RonBaldwin

    Advanced Member

  • Sustaining Members
  • 2351 posts
  • Los Angeles

Posted 09 July 2010 - 10:05 PM

Nice and huge. Can they make my iPhone work better?


No one is able to do that!
  • 0

#10 Ken Nguyen

Ken Nguyen

    Advanced Member

  • Sustaining Members
  • 244 posts
  • California & Viet Nam

Posted 09 July 2010 - 11:43 PM

Hi all,
We just finished taping (HDcam) a live concert multi-cam in Las Vegas.
We used 2 wireless systems for steadicam: Boxx and Lynx.
The Lynx gave us a better image than Boxx, so we opted to use Lynx as main unit and Boxx as a backup.

When comparing both wireless signals to wired signal, both wireless video signals were not as sharp as the wired signal.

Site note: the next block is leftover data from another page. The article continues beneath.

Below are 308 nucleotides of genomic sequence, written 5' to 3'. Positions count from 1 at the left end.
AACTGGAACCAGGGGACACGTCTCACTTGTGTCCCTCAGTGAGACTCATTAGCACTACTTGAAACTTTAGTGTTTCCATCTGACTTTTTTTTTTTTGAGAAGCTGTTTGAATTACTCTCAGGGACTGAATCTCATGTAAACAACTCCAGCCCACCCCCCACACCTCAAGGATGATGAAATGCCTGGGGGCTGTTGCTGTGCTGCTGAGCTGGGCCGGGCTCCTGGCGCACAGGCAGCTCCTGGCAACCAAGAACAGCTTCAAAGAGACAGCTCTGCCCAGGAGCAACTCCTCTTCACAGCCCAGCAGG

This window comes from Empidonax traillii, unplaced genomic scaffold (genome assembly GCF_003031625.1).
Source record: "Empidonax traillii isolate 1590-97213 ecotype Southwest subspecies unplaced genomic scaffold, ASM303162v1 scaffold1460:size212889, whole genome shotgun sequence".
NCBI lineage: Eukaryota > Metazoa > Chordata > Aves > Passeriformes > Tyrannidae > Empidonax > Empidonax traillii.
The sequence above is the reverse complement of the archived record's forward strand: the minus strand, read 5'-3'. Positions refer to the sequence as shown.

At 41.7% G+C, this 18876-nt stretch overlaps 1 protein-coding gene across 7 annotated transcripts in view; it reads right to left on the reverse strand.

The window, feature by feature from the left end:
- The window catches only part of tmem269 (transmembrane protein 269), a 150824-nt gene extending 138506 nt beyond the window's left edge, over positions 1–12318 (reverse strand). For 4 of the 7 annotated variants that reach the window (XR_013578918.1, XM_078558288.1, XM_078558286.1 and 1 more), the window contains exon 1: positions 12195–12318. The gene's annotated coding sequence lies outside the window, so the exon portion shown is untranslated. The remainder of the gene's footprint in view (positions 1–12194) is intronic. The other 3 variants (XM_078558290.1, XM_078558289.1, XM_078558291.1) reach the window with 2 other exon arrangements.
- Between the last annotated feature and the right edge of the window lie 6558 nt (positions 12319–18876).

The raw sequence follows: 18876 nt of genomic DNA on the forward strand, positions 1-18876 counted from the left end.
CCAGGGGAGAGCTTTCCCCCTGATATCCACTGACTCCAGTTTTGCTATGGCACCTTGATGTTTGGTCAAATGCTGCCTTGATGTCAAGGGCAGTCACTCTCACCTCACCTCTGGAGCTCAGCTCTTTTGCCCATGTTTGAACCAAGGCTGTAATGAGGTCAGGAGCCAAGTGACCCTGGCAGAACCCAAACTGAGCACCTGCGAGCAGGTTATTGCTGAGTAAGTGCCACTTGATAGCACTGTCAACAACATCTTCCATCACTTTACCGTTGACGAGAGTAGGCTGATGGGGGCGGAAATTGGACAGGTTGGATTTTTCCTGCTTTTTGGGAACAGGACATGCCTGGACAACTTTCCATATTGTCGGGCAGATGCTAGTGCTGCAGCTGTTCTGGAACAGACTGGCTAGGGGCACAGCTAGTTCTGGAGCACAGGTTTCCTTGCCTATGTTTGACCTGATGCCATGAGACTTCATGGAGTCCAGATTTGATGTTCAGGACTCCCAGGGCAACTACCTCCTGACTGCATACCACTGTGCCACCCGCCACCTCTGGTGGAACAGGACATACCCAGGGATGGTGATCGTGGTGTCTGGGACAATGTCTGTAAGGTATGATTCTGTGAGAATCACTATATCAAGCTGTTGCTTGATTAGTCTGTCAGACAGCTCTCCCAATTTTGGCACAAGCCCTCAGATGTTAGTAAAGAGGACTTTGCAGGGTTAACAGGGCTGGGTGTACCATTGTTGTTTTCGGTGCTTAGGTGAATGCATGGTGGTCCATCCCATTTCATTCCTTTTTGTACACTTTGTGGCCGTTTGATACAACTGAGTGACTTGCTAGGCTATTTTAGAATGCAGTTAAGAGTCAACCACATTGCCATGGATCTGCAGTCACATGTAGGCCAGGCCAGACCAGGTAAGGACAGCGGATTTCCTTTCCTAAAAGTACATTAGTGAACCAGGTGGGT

Both signal from the same camera fed into the switcher; used vertical and horizontal wipe to compare the signals.
Yes, we can cheat the viewer but not a trained-eye person.
For me, I say the different is between 8.5 and 10. 10 is the resolution of the wired video signal.
Cheers,
Ken Nguyen.
  • 0

#11 Thomas K. Jensen

Thomas K. Jensen

    Advanced Member

  • Sustaining Members
  • 150 posts
  • Denmark, Europe

Posted 10 July 2010 - 12:24 AM

Thomas, is that blue cable powering the Boxx unit? Am I mistaken or did you use the camera's 4pin Hirose DC out?

I'd be interested to know because those things usually have a 1A limit, but it obviously worked for you..

Hey Mike.
I did use the 4 pin Hirose. It worked fine.
The transmitter dosent use that much power.
  • 0